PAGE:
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Colossal Cave Adventure

Colossal Cave Adventure

Opening page of Will Crowther's original Adventure running on a PDP-10

Developer(s) William Crowther and Don Woods
Publisher(s) CRL
Platform(s) Many (initially PDP-10)
Release date(s) 1976 (Crowther); 1977 (Woods)
Genre(s) Adventure game
Mode(s) Single player

Colossal Cave Adventure (also known as ADVENT, Colossal Cave, or Adventure)[1] is one of the earliest computer adventure games.[2] The original version was designed by Will Crowther, a programmer and caving enthusiast who based the layout on part of the Mammoth Cave system in Kentucky.[3]


  • History 1
  • Technology 2
  • Later versions 3
  • Memorable words and phrases 4
    • Xyzzy 4.1
    • Maze of twisty little passages 4.2
    • Plugh 4.3
    • Plover 4.4
    • Bedquilt 4.5
    • Fee Fie Foe Foo 4.6
    • Other lines 4.7
  • Continued development 5
    • Dave Platt 5.1
  • Critical analysis 6
  • In popular culture 7
  • See also 8
  • References 9
  • External links 10


Will Crowther was a programmer at Bolt, Beranek & Newman, which developed the ARPANET (a forerunner of the Internet). Crowther was an experienced caver, who applied his experience in Mammoth Cave (in Kentucky) to create a game that he could enjoy with his young daughters.[4]

Crowther had explored the Mammoth Cave in the early 1970s, and created a vector map based on surveys of parts of the real cave, but the text game is a completely separate entity, created during the 1975-76 academic year[2] and featuring fantasy elements such as an axe-throwing dwarf and a magic bridge.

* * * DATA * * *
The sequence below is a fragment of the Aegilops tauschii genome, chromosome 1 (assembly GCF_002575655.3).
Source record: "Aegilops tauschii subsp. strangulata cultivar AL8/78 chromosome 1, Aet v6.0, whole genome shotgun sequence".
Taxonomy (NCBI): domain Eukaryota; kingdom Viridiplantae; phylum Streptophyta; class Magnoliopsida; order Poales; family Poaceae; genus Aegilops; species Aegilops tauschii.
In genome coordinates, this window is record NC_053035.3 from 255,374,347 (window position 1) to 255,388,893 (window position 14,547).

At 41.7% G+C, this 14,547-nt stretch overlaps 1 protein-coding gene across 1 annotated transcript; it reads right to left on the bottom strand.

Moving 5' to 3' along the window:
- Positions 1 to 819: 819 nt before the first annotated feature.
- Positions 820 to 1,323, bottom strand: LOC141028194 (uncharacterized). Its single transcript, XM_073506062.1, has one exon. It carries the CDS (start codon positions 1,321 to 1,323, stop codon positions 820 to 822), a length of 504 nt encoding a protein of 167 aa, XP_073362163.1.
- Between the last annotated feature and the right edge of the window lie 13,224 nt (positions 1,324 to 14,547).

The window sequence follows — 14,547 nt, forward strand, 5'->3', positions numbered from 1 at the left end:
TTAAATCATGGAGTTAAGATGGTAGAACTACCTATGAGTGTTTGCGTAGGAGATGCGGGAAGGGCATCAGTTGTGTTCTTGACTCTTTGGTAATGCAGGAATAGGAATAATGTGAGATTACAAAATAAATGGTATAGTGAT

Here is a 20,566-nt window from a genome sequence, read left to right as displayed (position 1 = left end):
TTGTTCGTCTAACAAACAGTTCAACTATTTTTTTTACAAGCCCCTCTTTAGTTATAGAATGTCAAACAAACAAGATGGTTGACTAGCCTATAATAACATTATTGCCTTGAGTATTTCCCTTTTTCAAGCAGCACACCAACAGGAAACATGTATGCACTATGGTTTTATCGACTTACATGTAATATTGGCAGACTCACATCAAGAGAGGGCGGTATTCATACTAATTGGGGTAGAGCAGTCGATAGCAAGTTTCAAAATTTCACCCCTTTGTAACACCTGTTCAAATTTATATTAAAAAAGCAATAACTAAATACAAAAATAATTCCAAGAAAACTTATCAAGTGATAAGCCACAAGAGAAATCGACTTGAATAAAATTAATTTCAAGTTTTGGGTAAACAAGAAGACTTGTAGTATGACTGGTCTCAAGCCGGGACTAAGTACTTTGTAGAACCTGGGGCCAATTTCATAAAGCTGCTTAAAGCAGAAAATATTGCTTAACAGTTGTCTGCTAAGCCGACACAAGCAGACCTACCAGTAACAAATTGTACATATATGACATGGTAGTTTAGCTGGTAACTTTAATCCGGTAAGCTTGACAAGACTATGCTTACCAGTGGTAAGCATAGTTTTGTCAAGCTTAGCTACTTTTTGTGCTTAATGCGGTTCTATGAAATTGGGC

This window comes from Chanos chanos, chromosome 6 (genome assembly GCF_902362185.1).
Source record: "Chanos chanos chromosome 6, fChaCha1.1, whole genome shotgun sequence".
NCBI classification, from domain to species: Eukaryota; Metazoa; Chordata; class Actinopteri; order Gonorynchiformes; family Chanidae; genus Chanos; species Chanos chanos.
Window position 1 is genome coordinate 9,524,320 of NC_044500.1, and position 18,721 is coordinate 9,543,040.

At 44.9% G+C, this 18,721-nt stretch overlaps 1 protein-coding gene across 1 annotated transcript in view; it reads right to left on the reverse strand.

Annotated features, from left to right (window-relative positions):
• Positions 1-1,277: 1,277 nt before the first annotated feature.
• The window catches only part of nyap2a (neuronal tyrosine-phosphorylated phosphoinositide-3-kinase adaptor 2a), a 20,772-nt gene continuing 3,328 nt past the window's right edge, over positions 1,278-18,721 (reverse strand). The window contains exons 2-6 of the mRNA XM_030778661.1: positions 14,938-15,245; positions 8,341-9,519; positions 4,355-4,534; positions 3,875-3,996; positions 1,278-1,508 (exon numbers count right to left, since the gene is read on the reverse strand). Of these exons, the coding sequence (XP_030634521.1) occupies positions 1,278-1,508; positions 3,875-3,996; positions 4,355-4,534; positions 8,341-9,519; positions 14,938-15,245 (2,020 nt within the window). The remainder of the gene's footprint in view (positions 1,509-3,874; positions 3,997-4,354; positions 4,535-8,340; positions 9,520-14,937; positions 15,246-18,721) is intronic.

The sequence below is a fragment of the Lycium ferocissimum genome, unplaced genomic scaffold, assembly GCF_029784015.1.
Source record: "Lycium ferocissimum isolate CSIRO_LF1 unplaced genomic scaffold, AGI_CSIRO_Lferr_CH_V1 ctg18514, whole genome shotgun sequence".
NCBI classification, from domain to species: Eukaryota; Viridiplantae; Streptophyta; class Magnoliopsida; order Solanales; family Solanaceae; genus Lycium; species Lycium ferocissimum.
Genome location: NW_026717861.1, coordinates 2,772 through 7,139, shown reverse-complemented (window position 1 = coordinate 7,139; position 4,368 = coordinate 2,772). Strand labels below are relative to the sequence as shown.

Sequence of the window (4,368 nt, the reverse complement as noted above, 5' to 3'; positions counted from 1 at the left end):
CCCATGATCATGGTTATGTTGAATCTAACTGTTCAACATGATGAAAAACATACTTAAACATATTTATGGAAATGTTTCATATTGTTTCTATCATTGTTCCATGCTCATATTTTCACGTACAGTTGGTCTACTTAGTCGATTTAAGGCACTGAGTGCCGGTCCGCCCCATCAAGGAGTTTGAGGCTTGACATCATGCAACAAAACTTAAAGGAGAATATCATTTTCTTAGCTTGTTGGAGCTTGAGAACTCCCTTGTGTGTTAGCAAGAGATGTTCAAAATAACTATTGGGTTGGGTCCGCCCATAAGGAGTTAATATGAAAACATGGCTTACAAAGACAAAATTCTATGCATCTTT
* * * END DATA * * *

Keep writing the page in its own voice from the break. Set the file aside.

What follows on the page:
Crowther/Woods Adventure (1977) running on a PDP-10

The version that is best known today was the result of a collaboration with Don Woods, a graduate student who in 1976 discovered the game on a computer at Stanford University[5] and during 1976–1977 made significant expansions and improvements, with Crowther's blessing. A big fan of Tolkien, he introduced additional fantasy elements, such as elves and a troll.

When Roberta Williams and her husband Ken discovered the game, and were subsequently unable to find anything similar, they were inspired to create their own software house, founding On-Line Software (later Sierra Online, and then Sierra Entertainment), which created the first graphical adventure game (Mystery House), and quickly became a dominant player in the entertainment software market for the next two decades, creating successful adventure series such as King's Quest, Space Quest, and Leisure Suit Larry.


Crowther's original game consisted of about 700 lines of FORTRAN code,[6] with about another 700 lines of data, written for BBN's PDP-10 timesharing computer. The data included text for 79 map locations, 193 vocabulary words, travel tables, and miscellaneous messages. On the PDP-10, the program loads and executes with all its game data in memory. It required about 60k words (nearly 300kB) of core memory, which was a significant amount for PDP-10/KA systems running with only 128k words.

Woods also developed his game in FORTRAN for the PDP-10.[7][8] His work expanded Crowther's game to approximately 3000 lines of code and 1800 lines of data. The data consisted of 140 map locations, 293 vocabulary words, 53 objects (15 treasure objects), travel tables, and miscellaneous messages. Like Crowther's original game, Woods' game also executed with all its data in memory, but required somewhat less core memory (42k words) than Crowther's game.